The investment in a complex IoT project pays for itself during ongoing operation. Therefore, start small and gradually expand the IoT platform. For example, in terms of services with machine predictive maintenance, collecting environmental data to assess the machine state, or in the connected cars space, e-call and telematics services. My tip: start with forecasting services that are simple and easy for your end customers to use. The selection of technologies should be geared to the process-oriented challenges of the end customer. Substantial focus should be on the ease of use. A platform can be economical, but in practice, it will ultimately fail if the relevant users are not willing or able to embrace it. Important in this context is a "test or proof of concept," with which not only the technological, but also the economic, feasibility is checked. Three questions need to be answered when the development of an IoT solution begins:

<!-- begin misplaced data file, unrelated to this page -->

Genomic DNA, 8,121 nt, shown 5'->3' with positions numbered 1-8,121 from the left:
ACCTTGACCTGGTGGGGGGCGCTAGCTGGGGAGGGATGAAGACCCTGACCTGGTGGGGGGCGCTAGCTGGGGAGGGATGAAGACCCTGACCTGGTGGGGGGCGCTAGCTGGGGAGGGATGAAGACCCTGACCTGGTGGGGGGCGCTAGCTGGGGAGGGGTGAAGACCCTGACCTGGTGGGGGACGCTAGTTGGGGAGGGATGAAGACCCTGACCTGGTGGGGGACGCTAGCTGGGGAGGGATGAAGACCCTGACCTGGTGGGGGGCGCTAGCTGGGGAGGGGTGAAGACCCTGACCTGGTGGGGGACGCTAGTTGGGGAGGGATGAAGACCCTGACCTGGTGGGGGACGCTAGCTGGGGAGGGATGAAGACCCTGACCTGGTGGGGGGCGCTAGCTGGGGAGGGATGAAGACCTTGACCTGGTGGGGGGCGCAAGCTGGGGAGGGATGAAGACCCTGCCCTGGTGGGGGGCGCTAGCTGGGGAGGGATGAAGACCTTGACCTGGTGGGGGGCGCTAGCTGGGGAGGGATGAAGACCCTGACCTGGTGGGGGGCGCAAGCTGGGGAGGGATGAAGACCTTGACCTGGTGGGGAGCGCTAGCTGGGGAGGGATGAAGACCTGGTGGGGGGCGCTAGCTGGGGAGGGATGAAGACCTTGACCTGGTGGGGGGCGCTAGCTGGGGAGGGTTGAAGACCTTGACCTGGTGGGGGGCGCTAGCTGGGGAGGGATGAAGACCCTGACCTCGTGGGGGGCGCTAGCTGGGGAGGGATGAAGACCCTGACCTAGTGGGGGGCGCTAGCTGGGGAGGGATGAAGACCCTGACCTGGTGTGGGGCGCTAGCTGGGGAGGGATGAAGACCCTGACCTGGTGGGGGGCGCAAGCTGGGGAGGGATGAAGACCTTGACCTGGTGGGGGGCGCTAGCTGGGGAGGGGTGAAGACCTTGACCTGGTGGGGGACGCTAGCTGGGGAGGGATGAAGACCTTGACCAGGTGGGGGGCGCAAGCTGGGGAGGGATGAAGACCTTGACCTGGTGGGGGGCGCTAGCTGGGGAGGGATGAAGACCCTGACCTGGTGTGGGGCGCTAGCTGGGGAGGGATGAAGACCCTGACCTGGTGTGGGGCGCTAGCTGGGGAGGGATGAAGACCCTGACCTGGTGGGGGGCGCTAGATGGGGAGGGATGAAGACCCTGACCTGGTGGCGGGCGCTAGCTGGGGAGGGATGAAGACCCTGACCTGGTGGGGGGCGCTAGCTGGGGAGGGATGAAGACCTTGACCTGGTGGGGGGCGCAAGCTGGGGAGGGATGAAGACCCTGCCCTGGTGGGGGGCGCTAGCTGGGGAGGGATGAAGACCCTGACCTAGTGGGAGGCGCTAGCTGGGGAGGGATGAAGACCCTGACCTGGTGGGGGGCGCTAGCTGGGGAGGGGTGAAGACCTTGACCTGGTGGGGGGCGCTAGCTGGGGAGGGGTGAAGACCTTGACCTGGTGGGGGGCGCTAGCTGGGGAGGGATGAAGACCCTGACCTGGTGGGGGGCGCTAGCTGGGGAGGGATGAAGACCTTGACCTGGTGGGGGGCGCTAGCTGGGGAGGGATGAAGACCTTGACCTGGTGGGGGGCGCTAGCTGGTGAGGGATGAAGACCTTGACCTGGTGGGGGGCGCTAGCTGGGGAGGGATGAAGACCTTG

• Is the project going in the right direction and are there any visible risks?
  • Can our internal processes keep pace with IoT development?
  • Does the end customer really receive the hoped-for added value?

Only when these questions can be answered with a big "yes," should you think about expanding the IoT project.

4. Consider standard protocols instead of strong innovations

In almost all IoT projects, users expect one thing above all else: rapid integration and rapid rollout. My tip: it is better to implement a basic service well than to fail at implementing an innovative one. Standalone innovations are not always the measure of all things, but co-innovations can do magic. Orient yourself first with standard technologies instead of technologies that hinder you, because they are not needed at the beginning of the IoT implementation. Think of your target group, i.e., your customers and employees, who have to make friends with the new system. Proven standard technologies minimize integration risk, accelerate the project and create added value that end customers pay for.